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Joining the St. Marys Area Ambulance Service benefits individuals by reducing the amount they have to pay in the event of an emergency; however, the membership funds are also crucial to the ambulance service because they allow for the purchase of new equipment.
According to St. Marys Area Ambulance Service Manager Bert Sorg, all of the service's equipment is purchased with membership funds and it is important for items to continually be updated in order to provide the best service to area residents.
Just about every person transported via ambulance in the city is hooked up to a Lifepak, state-of-the-art heart monitors that the ambulance service recently invested in through the use of membership money. The ambulance service has five of the units, one in each ambulance and another in the Medic 12 vehicle.
"It just tells us how a person's heart is functioning electrically, which also can give us an indication of how the heart is functioning physically, too," Sorg said. "The other thing [the units do] is monitor your oxygen level, pulse oxygen, and your blood pressure."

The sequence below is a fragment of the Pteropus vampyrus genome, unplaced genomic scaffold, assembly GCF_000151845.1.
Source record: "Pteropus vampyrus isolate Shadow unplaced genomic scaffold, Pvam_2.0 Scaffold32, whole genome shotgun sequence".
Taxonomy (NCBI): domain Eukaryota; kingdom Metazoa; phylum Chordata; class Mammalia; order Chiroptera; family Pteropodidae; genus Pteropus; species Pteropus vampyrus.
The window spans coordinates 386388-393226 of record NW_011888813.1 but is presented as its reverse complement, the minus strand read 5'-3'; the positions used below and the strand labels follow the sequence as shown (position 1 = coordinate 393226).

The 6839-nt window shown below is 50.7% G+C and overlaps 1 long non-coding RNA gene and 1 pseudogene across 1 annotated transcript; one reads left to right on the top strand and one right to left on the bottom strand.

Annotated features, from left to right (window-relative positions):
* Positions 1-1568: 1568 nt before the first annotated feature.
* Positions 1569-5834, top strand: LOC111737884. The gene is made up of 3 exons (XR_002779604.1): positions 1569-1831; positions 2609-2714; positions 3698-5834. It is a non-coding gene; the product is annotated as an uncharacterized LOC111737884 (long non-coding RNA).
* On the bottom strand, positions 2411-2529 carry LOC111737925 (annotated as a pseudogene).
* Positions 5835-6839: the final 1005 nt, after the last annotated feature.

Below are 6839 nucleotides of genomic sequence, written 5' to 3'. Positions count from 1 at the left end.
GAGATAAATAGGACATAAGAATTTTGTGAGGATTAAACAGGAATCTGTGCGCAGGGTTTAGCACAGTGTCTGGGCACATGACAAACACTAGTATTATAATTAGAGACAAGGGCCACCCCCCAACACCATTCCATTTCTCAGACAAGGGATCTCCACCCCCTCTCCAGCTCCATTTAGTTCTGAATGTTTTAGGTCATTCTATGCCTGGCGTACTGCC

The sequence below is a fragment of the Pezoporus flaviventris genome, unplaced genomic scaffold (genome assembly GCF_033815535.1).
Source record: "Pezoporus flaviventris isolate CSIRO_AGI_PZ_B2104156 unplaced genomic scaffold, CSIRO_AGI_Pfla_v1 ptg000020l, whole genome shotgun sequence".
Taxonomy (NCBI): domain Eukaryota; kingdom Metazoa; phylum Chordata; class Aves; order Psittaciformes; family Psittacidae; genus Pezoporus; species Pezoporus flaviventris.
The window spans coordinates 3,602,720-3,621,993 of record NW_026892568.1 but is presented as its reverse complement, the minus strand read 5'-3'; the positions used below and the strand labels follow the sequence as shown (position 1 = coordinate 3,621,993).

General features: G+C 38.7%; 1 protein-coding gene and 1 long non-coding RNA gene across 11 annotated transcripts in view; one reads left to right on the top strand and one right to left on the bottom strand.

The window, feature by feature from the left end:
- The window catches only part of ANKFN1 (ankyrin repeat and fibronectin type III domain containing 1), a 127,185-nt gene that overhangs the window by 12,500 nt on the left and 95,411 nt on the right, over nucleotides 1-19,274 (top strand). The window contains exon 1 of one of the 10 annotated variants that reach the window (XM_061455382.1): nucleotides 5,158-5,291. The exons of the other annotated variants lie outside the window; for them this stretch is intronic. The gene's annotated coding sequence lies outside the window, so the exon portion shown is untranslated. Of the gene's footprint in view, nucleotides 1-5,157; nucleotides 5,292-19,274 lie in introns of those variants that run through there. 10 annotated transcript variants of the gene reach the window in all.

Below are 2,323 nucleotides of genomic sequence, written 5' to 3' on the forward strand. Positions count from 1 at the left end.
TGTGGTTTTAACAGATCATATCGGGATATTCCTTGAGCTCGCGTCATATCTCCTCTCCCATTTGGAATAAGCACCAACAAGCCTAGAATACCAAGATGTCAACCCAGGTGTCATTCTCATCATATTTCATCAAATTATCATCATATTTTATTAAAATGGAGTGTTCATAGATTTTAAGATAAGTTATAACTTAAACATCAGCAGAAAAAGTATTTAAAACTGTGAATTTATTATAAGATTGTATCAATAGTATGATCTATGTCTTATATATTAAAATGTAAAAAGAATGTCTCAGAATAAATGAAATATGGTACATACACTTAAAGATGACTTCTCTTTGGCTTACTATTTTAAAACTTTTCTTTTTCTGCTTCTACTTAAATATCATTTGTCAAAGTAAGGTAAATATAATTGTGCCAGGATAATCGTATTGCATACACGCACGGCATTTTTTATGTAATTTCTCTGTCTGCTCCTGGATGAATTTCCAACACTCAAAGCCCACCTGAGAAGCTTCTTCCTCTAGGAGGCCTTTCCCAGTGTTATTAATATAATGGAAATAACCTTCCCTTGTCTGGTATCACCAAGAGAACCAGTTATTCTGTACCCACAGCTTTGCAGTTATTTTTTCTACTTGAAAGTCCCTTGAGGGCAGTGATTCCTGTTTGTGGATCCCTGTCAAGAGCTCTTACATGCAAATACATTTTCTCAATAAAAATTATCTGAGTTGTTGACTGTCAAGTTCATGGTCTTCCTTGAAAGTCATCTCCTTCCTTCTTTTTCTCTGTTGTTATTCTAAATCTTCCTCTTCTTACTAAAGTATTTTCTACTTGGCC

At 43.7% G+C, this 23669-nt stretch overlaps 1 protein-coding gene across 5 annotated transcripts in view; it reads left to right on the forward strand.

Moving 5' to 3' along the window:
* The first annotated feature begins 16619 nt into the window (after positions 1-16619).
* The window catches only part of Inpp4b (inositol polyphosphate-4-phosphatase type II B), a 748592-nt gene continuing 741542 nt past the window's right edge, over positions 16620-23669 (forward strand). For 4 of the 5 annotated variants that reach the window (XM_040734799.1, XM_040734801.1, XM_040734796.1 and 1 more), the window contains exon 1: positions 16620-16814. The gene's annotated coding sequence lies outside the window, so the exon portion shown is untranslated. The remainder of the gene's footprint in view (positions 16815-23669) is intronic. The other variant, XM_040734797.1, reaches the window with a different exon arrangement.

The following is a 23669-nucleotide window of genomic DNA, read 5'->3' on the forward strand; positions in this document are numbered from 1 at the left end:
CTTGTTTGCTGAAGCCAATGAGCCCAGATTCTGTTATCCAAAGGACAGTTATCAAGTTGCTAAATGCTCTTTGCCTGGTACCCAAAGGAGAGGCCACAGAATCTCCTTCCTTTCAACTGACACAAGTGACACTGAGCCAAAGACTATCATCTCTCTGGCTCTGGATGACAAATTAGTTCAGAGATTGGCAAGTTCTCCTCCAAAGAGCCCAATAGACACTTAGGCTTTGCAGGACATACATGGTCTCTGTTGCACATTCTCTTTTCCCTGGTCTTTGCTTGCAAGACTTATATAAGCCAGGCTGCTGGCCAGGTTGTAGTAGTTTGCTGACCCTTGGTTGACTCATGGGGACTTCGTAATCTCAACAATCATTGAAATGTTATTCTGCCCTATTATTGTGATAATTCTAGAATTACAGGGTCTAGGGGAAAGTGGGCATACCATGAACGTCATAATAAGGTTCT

The ambulance service previously had an early model of the Lifepaks, but Sorg explained that the new units provide important additional features, such as carbon dioxide monitoring and measuring hemoglobin levels.
"The other thing we're working on-- this is something we're going to be starting up in the near future to work with our hospital and some of the other hospitals-- is we're going to be transmitting a 12-lead EKG in the case of somebody that's having a suspected heart attack. We can transmit that directly to our hospital and then the doctor can advise us what specific treatment [we should administer to the patient] and whether they want that patient to go directly to a heart center," Sorg said.
Sorg noted that the Lifepaks make a big difference in how a patient is treated.
"It gives us more information to diagnose possible treatments in the field, where we didn't have that before," Sorg said.
Membership funds are also used for the purchase of new ambulances. The organization continually rotates purchasing new vehicles, with the most recent units having been added in November 2009 and November 2010.
"On average, we replace [an ambulance] every year and a half or so," Sorg said.
He explained that this continuous replacement cycle is important to ensure that the vehicles remain dependable and do not break down.
Sorg added that, in the future, the hope is that membership funds will be able to be used for the purchase of refrigerator units, one of which will be placed in each ambulance. The compact units will be used to refrigerate IV solution.